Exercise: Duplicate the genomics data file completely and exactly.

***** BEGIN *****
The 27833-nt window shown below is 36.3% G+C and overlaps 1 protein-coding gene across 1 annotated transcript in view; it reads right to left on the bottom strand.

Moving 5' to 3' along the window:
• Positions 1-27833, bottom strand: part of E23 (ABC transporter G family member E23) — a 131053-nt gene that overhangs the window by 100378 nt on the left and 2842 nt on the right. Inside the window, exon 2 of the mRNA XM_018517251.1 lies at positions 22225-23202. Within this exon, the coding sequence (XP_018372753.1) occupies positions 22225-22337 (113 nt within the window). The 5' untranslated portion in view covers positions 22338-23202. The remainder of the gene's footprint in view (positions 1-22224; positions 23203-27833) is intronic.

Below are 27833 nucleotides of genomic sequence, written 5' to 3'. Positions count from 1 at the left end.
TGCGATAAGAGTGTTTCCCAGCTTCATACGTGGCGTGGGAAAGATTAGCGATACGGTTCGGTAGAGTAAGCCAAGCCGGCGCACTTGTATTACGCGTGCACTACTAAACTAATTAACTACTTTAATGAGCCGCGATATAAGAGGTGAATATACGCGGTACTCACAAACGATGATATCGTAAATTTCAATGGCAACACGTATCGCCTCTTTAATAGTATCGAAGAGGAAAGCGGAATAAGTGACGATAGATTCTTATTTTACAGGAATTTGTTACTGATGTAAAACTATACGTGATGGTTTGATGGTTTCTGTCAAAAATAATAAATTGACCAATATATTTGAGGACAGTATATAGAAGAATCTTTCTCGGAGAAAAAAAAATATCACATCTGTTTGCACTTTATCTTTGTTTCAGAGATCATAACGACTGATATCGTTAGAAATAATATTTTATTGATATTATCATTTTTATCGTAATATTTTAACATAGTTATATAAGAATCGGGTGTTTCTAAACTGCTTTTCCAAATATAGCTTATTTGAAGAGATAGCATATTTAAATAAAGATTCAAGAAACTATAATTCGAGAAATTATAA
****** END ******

The 27833-nt window shown below is 36.3% G+C and overlaps 1 protein-coding gene across 1 annotated transcript in view; it reads right to left on the bottom strand.

Moving 5' to 3' along the window:
• Positions 1-27833, bottom strand: part of E23 (ABC transporter G family member E23) — a 131053-nt gene that overhangs the window by 100378 nt on the left and 2842 nt on the right. Inside the window, exon 2 of the mRNA XM_018517251.1 lies at positions 22225-23202. Within this exon, the coding sequence (XP_018372753.1) occupies positions 22225-22337 (113 nt within the window). The 5' untranslated portion in view covers positions 22338-23202. The remainder of the gene's footprint in view (positions 1-22224; positions 23203-27833) is intronic.

Below are 27833 nucleotides of genomic sequence, written 5' to 3'. Positions count from 1 at the left end.
TGCGATAAGAGTGTTTCCCAGCTTCATACGTGGCGTGGGAAAGATTAGCGATACGGTTCGGTAGAGTAAGCCAAGCCGGCGCACTTGTATTACGCGTGCACTACTAAACTAATTAACTACTTTAATGAGCCGCGATATAAGAGGTGAATATACGCGGTACTCACAAACGATGATATCGTAAATTTCAATGGCAACACGTATCGCCTCTTTAATAGTATCGAAGAGGAAAGCGGAATAAGTGACGATAGATTCTTATTTTACAGGAATTTGTTACTGATGTAAAACTATACGTGATGGTTTGATGGTTTCTGTCAAAAATAATAAATTGACCAATATATTTGAGGACAGTATATAGAAGAATCTTTCTCGGAGAAAAAAAAATATCACATCTGTTTGCACTTTATCTTTGTTTCAGAGATCATAACGACTGATATCGTTAGAAATAATATTTTATTGATATTATCATTTTTATCGTAATATTTTAACATAGTTATATAAGAATCGGGTGTTTCTAAACTGCTTTTCCAAATATAGCTTATTTGAAGAGATAGCATATTTAAATAAAGATTCAAGAAACTATAATTCGAGAAATTATAA